When I first visited Arbois you had pretty much two options for dining, the aforementioned Jean-Paul Jeunet (with two Michelin Stars) and La Finette on the edge of town, which my memory suggests serves a decent, if basic, selection of dishes around sausage. Jeunet is a fine restaurant, if slightly lacking in atmosphere on a quiet night. However, if you want to sample the local speciality, coq au vin jaune, there’s no better place, and probably no better poulet (de Bresse) in town. The food here is of a standard you’d expect of a two star, if more “traditional” than what you may be used to in London, New York or San Francisco.
But in the late 1990s La Balance (La Balance Mets et Vins to give it its full name) was revived (47 rue de Courcelles). This restaurant isn’t cheap, but it has introduced some exciting, innovative cooking, a vegetarian option (pretty much unknown in much of Franche-Comté), and a great selection of local wines, several of which will be paired with the various dishes so beautifully if you take the “improvisation” menu with the added sommelier dégustation.
There are several new restaurants which have opened recently in the town, and I haven’t visited them all, but the one place I’d recommend in addition to Jeunet and La Balance, is the Bistrot des Claquets (on Place Faramand). They generally have a single “plat” with starter, a buffet and something like a tarte for dessert, and they serve a selection of mainly natural wines. The plates may not match, and service can be a little brusque (maybe it’s me), but the food is hearty and genuine. A sign of this is that, as Wink Lorch so accurately states in Jura Wine (the essential guide to the Jura region), “this is where you should bump into a famous vigneron or two”. Indeed, not just locals – the occasional Burgundy and Beaujolais producers have also paid visits here – it’s a good place to try newcomers’ wines.
One of the town’s nicest domaines, La Tournelle (5 Petit Place, close to the Tourist Office) also has a tasting room and a bistro. Although I’ve had the chance to adore La Tournelle’s wines on many occasions, I’ve yet to find their tasting room open. But in summer, up to around 1 September, weather permitting, their wines can be enjoyed along with small plats in the Bistro de la Tournelle, next door, right by the flowing Cuissance, a beautiful setting in dappled sunlight.
Bistro de la Tournelle
With all this food and wine, you really need to walk off some calories, and as is fitting for paradise, there is some lovely walking. The Tourist Office has a map, well worth the €5 cost, called Jura L’inattendu – Arbois Vignes et Villages (at 1/25,000 – the useful IGN Série Bleu map 33250 for Salins-Arbois is the same scale). The walks I have enjoyed most are listed below:
1. La Châtelaine and the walk to the Fer à Cheval along the top of the Reculée. Castle ruins, mountain goats (if you are lucky) and great views down (so long as you don’t have bad vertigo and it’s not very wet and slippery).
2. The Source of the Cuisance and the spectacular waterfall, the Cascade des Tufs at Les Planches. A short stroll but the waterfall is well worth seeing. You can walk on and clamber up to the petite source and make a circuit back. Sadly the caves here seem to have been closed for some time now.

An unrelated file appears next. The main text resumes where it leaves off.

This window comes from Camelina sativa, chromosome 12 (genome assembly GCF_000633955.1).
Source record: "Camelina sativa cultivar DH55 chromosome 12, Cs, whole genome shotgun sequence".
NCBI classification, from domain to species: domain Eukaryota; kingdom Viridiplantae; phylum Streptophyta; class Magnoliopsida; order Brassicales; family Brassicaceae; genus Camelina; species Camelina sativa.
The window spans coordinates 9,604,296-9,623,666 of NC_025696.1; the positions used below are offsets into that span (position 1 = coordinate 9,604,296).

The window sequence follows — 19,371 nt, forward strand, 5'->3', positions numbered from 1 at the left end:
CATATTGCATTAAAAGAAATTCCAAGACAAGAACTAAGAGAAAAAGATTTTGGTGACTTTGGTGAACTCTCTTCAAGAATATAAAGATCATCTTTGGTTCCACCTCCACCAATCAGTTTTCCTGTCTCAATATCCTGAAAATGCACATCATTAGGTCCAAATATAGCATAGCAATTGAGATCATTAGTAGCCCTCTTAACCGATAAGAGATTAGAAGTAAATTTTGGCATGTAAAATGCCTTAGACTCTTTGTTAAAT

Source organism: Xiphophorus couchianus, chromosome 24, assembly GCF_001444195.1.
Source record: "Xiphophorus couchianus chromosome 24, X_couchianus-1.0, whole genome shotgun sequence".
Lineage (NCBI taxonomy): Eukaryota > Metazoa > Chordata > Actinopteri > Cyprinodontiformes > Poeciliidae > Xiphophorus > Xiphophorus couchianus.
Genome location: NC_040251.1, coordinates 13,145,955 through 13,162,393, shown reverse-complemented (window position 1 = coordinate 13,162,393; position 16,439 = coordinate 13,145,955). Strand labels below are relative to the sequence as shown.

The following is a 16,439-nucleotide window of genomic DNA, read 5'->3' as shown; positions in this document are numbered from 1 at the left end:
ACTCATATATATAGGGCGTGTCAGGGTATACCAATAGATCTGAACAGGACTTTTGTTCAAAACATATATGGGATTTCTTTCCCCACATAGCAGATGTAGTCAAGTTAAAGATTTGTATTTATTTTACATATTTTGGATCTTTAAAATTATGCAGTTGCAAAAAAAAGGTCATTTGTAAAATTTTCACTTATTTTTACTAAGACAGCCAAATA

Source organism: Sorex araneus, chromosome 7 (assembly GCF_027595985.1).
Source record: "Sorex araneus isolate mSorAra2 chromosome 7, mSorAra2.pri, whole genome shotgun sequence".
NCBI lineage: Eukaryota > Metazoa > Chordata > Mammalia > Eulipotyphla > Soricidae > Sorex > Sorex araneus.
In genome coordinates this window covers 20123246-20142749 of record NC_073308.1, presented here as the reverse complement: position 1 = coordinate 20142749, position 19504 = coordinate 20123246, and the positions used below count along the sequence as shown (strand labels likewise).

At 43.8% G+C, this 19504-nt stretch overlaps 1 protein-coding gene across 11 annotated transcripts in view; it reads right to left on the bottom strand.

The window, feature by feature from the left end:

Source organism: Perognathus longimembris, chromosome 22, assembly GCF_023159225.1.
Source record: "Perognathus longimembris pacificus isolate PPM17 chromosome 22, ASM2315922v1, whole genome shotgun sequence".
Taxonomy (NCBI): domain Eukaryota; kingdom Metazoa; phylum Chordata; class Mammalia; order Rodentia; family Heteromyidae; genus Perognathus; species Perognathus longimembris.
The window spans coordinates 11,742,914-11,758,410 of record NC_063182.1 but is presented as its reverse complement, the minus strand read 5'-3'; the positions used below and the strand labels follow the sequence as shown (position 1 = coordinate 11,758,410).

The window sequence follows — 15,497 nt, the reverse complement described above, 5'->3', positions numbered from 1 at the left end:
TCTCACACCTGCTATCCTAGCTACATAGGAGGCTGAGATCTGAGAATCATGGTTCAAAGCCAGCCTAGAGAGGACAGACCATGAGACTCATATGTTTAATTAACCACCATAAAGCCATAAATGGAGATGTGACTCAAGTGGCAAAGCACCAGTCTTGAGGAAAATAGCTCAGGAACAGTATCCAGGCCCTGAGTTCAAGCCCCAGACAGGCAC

Cascade des Tufs
3. The walk through the vines from Arbois to Montigny-les-Arsures (home to many of the region’s most famous domaines). If you walk back to Vauxelle from Montigny you can extend this walk by picking up a track which turns, for a short distance, into the GR59 before another lovely track drops down through woodland to the wine village of Mesnay (the IGN map mentioned above is essential for this extension).
Harvest, south of Montigny-les-Arsures
4. The Hermitage and Pupillin. As you wander around Arbois you might notice a chapel sitting half way up on the wooded hill. This can be reached via a steep in parts but not too strenuous walk which starts on the Champagnole road (D469) where, a hundred metres or so after the Pupillin turn, there is a small shrine. There are old steps through the forest and abandoned terraces, a sign (as elsewhere) that man once farmed land now abandoned to the trees.
Above the Hermitage you hit a road and if you turn right at the bins (!) you will see a viewing platform with a perfect view over Arbois (the same can be said for the Croix de Dan which provides spectacular views over Poligny).
Viewing Platform above the Hermitage
Continue from here along the road and you will find the markings for another section of the GR59. One direction goes to the Reculée des Planches and the other will eventually lead you towards Pupillin, on a plateau a few kilometres from Arbois. If you have the energy there are nice walks among the vines here (see the Jura L’inattendu map). The village has its own coterie of famous vignerons (and, in Le Grapiot, an increasingly well regarded restaurant, when open). But if you want to take the easy route back to Arbois, there’s a nice path (the old road). Look out on the right just a way outside the village where it dips into the trees.
If you do happen to visit Arbois in early September, do make sure to have a look inside the Eglise St-Just. One of the region’s special festivals is the Fète du Biou. Taking place on the first Sunday in September, a large constructed bunch of grapes (made up of individual bunches supplied by all the producers) is paraded through the town, and then hung high in the church crossing, where it oozes juice and fermenting smells as a sort of offering for a good harvest. It supposedly echoes the return of the Israelites to Canaan with the “Eschol“, though what came to my mind the first time I saw it was Poussin’s painting “Spies with grapes from the Promised Land” (aka Autumn) in The Louvre. The region’s other famous festival is the Percée du Vin Jaune, the symbolic opening of the first Vin Jaune cask 6 years and 3 months after the vintage. But this takes place in different villages each year on the first weekend in February, when the region is perhaps at its shiveringly coldest.